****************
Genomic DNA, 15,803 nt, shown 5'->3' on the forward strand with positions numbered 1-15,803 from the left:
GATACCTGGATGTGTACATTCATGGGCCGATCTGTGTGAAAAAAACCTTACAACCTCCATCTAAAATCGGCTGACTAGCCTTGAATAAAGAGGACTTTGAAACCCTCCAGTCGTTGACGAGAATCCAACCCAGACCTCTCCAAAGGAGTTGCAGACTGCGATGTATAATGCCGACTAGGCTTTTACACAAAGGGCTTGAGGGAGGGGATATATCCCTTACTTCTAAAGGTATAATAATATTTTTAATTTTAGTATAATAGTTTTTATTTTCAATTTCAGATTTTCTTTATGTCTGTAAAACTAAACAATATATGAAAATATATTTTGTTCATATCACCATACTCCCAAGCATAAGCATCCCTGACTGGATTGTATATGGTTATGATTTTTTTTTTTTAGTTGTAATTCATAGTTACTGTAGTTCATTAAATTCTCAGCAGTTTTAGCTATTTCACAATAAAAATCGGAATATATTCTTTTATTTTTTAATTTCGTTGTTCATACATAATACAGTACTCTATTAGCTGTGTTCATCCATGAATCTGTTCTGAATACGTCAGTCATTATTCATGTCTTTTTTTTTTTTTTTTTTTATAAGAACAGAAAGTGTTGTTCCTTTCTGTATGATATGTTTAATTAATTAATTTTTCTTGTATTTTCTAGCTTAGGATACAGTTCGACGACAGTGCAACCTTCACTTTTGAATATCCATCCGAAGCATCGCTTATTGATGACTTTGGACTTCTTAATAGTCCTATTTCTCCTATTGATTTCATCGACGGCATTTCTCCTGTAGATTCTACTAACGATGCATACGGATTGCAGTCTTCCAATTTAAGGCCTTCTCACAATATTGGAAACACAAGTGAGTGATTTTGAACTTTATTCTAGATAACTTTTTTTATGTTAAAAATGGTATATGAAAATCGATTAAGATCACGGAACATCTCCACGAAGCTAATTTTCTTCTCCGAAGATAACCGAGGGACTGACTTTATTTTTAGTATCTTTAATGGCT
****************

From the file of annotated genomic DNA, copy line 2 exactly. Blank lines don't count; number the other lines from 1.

GATACCTGGATGTGTACATTCATGGGCCGATCTGTGTGAAAAAAACCTTACAACCTCCATCTAAAATCGGCTGACTAGCCTTGAATAAAGAGGACTTTGAAACCCTCCAGTCGTTGACGAGAATCCAACCCAGACCTCTCCAAAGGAGTTGCAGACTGCGATGTATAATGCCGACTAGGCTTTTACACAAAGGGCTTGAGGGAGGGGATATATCCCTTACTTCTAAAGGTATAATAATATTTTTAATTTTAGTATAATAGTTTTTATTTTCAATTTCAGATTTTCTTTATGTCTGTAAAACTAAACAATATATGAAAATATATTTTGTTCATATCACCATACTCCCAAGCATAAGCATCCCTGACTGGATTGTATATGGTTATGATTTTTTTTTTTTAGTTGTAATTCATAGTTACTGTAGTTCATTAAATTCTCAGCAGTTTTAGCTATTTCACAATAAAAATCGGAATATATTCTTTTATTTTTTAATTTCGTTGTTCATACATAATACAGTACTCTATTAGCTGTGTTCATCCATGAATCTGTTCTGAATACGTCAGTCATTATTCATGTCTTTTTTTTTTTTTTTTTTTATAAGAACAGAAAGTGTTGTTCCTTTCTGTATGATATGTTTAATTAATTAATTTTTCTTGTATTTTCTAGCTTAGGATACAGTTCGACGACAGTGCAACCTTCACTTTTGAATATCCATCCGAAGCATCGCTTATTGATGACTTTGGACTTCTTAATAGTCCTATTTCTCCTATTGATTTCATCGACGGCATTTCTCCTGTAGATTCTACTAACGATGCATACGGATTGCAGTCTTCCAATTTAAGGCCTTCTCACAATATTGGAAACACAAGTGAGTGATTTTGAACTTTATTCTAGATAACTTTTTTTATGTTAAAAATGGTATATGAAAATCGATTAAGATCACGGAACATCTCCACGAAGCTAATTTTCTTCTCCGAAGATAACCGAGGGACTGACTTTATTTTTAGTATCTTTAATGGCT